Shining a Light on 8 Little-Known Benefits of Preschool

illustration of children playing in front of a school

Starting kindergarten was a big deal when you were growing up, but now many kids are experiencing their first school milestone even earlier. Preschool programs for young children are becoming increasingly common, with 68 percent of four-year-olds and 40 percent of three-year-olds enrolled in a preschool program in 2017, according to the National Center for Education Statistics.1

You might think of preschool as an optional bonus for kids before they enter the “real” school system. But there are undeniable benefits of preschool that parents should consider when deciding whether these educational programs are right for their little ones.

“The human brain grows at an exponential rate between birth and age six,” says Dr. Jennifer Jones, founder of Green Ivy Schools. “Preschool is absolutely prime time to develop every aspect of your child for lasting lifetime results.”

Discover more about how preschool serves as the foundation for children’s learning with these little-known benefits of preschool.

8 Little-known benefits of preschool

Preschool offers many hidden benefits to children and their families, from encouraging healthy development to providing parents a more affordable alternative to day care. Read on to hear expert opinions about the many benefits of preschool!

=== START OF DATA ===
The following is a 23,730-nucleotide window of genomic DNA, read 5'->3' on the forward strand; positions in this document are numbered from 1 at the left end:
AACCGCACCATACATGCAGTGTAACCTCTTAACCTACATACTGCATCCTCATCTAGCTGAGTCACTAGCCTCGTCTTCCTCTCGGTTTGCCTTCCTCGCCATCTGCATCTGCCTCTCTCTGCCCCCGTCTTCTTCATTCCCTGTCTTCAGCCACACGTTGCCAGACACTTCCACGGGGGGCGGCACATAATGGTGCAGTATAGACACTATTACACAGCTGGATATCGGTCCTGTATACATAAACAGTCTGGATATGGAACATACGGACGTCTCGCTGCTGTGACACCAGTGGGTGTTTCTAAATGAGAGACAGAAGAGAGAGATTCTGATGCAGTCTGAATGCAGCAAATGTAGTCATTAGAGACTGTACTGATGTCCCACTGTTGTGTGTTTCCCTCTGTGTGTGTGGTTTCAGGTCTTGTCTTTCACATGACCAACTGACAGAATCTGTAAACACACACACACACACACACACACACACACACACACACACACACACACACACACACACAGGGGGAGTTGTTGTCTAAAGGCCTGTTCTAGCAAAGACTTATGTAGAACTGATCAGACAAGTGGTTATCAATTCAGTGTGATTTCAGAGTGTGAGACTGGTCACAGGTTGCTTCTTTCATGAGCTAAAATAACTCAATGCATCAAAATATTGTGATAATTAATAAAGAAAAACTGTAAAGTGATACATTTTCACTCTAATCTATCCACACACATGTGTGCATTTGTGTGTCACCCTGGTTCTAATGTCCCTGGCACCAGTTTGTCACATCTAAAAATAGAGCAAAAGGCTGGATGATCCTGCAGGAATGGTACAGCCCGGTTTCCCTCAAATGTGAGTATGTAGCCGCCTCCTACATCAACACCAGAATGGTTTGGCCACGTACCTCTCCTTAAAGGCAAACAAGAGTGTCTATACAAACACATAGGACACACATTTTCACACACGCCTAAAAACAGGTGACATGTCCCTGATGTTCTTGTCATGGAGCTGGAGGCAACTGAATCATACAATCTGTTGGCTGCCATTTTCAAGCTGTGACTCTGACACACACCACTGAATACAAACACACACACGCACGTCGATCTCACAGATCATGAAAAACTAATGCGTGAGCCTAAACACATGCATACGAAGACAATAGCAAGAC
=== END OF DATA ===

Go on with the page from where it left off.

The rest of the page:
1. Preschool teaches children to follow directions.

Every parent knows the frustration of repeating themselves over and over while their young child completely ignores them. What parents may not realize is that following directions is a skill that children hone over time—and preschool can help make this happen.

Elizabeth Malson, president of the Amslee Institute, shares that preschool gives kids additional opportunities to follow basic directions like when to line up or how to wash their hands. Even through these simple tasks, “children learn to listen to adults and view them as authority figures.”

2. Preschool helps children adjust to kindergarten.

It can be a big adjustment for a young child to navigate the workings of a classroom for the first time in kindergarten. Preschool programs, even those that are only part-time, can help kids make the transition.

“Exposure to school routines in preschool prepares them for the structure and expectation of kindergarten,” says school psychologist Dr. Ari Yares. In addition to seeing the basic rhythm of a school day, “children also learn hygiene routines like washing hands before eating and how to take care of their belongings in their cubby.”

3. Preschool establishes social and emotional development.

“Preschool is much more about developing social-emotional skills than it is about developing academic skills,” says Dr. Yares. These social-emotional skills include learning to share and take turns, showing empathy for classmates and self-regulating their own strong emotions. Without skills like these, children will have a hard time moving on to academic achievement in later years.